The father certainly hoped and prayed for his son, but God “went searching” for the younger son through the famine which came to the “far country” after the younger son has squandered his inheritance. The famine which came to the “far country” and reduced the younger son to have to feed swine (a degrading thing for anyone but especially a Jew) could be thought of as a punishment for the younger son. It was also a grace for the purpose of bringing the younger son to repentance. One can see the elements of a sacramental confession as the younger son decides to go home. He first needed to let go of his anger and bitterness against his father and his family. 


He realized the futility of his longing for autonomy and “freedom”. He had many friends when he was in the money, but where are they now when he is in dire need? He could see that the attractiveness of sin was a phony attraction which does not satisfy but leaves one empty. He then starts to see how good he had it when he was at home. “How many of my father’s hired servants have bread enough and to spare, but I perish here with hunger!” (Lk 15:17) He then resolves to go home and make a verbal confession to his father. He plans to say to his father, “Father, I have sinned against heaven and before you; I am no longer worthy to be called your son; treat me as one of your hired servants.” (Lk 15:18-19) Just like a sacramental confession to a priest, the younger son is sorry for and repents verbally of his rebellion against his father. Like a sacramental confession, he is also willing to do a “penance”. He wants to be treated like a hired hand rather than a son. In this way he will begin to pay back his father for squandering his property. “Father, I have sinned against heaven and before you; I am no longer worthy to be called your son.” (Lk 15:21)


We should note that the son recognized that his first offence was against God and then against his father. He recognized that the human authority of his father, against which he had rebelled, ultimately comes from God. Some teachers say that the repentance of the younger son was not initially genuine. He was only trying get a better living situation than what he had in the “far country”. This is not convincing since there are many places where the son could have gone other than his fathers house. He had to humble himself before the father but also face the derision of his older brother (Lk 15:28-30) and possibly his fellow servants.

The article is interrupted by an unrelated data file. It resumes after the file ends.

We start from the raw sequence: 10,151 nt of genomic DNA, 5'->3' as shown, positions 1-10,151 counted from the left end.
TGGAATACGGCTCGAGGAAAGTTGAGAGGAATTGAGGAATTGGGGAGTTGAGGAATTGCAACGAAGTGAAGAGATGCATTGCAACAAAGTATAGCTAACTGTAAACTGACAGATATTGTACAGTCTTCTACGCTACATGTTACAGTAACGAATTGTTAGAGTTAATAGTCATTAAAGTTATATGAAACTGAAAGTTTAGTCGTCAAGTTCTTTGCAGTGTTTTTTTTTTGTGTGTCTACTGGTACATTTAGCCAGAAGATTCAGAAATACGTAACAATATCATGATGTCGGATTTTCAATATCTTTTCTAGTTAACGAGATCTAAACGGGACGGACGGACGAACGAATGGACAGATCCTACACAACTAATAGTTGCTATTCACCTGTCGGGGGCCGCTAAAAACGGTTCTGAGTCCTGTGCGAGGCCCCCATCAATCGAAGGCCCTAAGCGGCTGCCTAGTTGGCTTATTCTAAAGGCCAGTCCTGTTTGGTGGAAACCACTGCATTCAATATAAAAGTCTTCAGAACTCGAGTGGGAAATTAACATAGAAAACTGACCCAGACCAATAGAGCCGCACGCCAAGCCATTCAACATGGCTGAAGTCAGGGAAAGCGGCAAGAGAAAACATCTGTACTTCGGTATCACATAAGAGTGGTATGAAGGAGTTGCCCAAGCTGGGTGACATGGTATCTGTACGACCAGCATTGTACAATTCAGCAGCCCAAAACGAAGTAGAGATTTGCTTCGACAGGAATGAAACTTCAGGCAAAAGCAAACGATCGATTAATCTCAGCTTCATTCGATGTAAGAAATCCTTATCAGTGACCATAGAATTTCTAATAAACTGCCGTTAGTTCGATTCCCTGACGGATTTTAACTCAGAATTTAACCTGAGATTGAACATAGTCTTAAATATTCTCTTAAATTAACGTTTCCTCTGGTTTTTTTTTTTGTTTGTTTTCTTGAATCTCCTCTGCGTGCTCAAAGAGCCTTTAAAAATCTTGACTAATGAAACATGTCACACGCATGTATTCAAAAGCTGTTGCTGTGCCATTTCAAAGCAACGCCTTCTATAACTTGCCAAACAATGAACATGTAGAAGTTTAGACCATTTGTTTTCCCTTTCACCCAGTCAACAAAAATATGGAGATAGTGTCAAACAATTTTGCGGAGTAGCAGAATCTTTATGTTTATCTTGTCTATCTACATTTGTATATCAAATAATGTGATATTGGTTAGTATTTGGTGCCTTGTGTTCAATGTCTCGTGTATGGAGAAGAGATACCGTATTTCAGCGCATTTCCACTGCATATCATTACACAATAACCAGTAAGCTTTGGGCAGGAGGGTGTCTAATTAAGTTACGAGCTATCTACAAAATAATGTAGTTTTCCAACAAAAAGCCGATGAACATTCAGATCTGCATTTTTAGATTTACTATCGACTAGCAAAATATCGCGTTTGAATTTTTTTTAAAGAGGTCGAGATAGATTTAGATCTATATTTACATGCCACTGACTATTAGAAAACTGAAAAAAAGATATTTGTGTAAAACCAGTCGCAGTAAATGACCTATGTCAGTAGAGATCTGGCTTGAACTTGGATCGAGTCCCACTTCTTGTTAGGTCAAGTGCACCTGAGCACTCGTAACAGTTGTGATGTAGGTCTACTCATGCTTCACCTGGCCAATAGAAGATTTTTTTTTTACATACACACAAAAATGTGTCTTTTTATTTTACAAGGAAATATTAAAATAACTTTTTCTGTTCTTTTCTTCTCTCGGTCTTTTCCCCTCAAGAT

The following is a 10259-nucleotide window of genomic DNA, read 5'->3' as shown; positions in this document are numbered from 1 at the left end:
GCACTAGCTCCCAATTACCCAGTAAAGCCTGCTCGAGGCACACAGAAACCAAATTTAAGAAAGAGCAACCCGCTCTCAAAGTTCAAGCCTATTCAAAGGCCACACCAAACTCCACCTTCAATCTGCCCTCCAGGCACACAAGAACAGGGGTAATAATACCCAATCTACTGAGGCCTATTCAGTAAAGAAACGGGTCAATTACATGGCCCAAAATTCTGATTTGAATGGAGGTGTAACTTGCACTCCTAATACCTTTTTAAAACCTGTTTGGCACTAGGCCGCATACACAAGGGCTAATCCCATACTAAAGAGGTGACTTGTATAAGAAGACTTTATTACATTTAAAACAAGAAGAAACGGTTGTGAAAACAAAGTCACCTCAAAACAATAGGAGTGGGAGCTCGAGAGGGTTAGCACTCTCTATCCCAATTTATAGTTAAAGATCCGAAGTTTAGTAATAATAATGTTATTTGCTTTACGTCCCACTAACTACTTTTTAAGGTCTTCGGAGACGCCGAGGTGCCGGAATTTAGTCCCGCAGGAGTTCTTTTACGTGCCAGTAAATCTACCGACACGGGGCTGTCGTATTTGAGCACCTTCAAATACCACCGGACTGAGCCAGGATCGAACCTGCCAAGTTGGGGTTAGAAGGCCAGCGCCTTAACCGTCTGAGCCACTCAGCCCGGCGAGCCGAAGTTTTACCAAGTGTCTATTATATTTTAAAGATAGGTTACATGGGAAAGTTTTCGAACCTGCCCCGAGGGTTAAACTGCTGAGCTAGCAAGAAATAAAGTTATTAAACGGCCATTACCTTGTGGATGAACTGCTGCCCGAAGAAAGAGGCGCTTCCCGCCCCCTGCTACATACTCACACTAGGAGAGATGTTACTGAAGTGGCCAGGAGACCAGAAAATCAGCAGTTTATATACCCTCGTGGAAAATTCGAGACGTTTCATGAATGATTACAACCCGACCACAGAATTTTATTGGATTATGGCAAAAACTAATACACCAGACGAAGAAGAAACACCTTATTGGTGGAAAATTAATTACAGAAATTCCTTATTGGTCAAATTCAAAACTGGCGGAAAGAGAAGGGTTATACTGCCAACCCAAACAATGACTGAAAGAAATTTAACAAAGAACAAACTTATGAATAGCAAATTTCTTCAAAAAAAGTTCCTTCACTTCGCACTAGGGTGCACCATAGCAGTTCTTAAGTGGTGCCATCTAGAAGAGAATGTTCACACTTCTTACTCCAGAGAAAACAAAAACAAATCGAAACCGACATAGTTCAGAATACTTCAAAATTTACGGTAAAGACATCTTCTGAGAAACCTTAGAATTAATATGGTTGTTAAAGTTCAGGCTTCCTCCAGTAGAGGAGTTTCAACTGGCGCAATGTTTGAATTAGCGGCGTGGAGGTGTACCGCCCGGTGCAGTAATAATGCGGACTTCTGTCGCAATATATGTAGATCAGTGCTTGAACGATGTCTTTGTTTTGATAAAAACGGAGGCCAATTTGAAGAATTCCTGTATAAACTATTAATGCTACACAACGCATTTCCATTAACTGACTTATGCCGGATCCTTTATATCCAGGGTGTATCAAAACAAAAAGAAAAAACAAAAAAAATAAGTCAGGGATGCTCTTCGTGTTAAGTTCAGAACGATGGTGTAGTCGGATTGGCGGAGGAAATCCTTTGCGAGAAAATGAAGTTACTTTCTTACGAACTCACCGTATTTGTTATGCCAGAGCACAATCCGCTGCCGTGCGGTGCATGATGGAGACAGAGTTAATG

When his human father saw his younger son approaching, he did not wait around for a lengthy apology and confession. Knowing the unfortunate circumstances of his son’s departure, his younger son’s return was convincing proof that he had truly repented. Just like the parables of the lost sheep and the lost coin, the father throws a party. (Lk 15:22-24) Why did the father throw a party when his wayward son returns? “[F]or this my son was dead, and is alive again; he was lost, and is found.” (Lk 15:24) One can easily see the connection between the human father declaring his son as being “found” and the finding of the lost sheep and the lost coin. The man who lost his sheep, the woman who lost her coin, and the father who lost his son all stand for God. While the human father did not physically go out to search for his son, God certainly did. The younger son’s loss of his money and the famine in the “far country” was God calling to him. The younger son could have hardened himself in his pride and refused God’s call to return home. Instead, he listened and returned home. The human father also referred to his younger son as “dead” but is now alive. We see this idea that sin is death echoed in the writings of St. Paul. “For the wages of sin is death, but the free gift of God is eternal life in Christ Jesus our Lord.” (Rom 6:23) The younger son experienced death in his sin but chose life instead. 


At the end of the parable, we read that the older son, who never left home, resented the father throwing a party for the younger son. “Behold, these many years I have served you, and I never disobeyed your command; yet you never gave me a kid, that I might make merry with my friends. But when this son of yours came, who has devoured your living with harlots, you killed for him the fatted calf!” (Lk 15:29-30) The older son’s anger reflects the very human tendency to see one part of a story but ignore the rest. The older son also received his share of the inheritance, which was probably larger than the younger son. Also, the older son was first in line to get control of the property and servants when the father died. The father hints at this when he says “Son, you are always with me, and all that is mine is yours.” (Lk 15:31) The older son was getting what was his. He failed to see his father’s joy at having his “dead” and “lost” son back. (Lk 15:32) He did not see God’s viewpoint. He only saw the arrogance of his younger brother demanding his inheritance early and then leaving abruptly. He did not see the courage and humility of his brother’s return. He also did not see his brother’s starvation and destitution when feeding the swine in the “far country”. Those of us who have not gone to the “far country” of estrangement from God should not envy those who do. The parable does not tell us whether or not the older son joined in his father’s party. However, when our Heavenly Father invites us to a party, we should surely go. 


In the parable of the Prodigal Son, the Lord points out to us the importance of the sacramental confession (reconciliation). Even if we do not go all the way to the “far country”, we are still drawn to it because of its false attractiveness. We constantly need to follow in the footsteps of the younger son in repenting of our sin both inwardly but also outwardly like the son did to his father and we can do to a priest. We also need to be willing to do penance for our sin just like the younger son. The Lord assures us we will be welcomed back. – Jim Nugent, CFP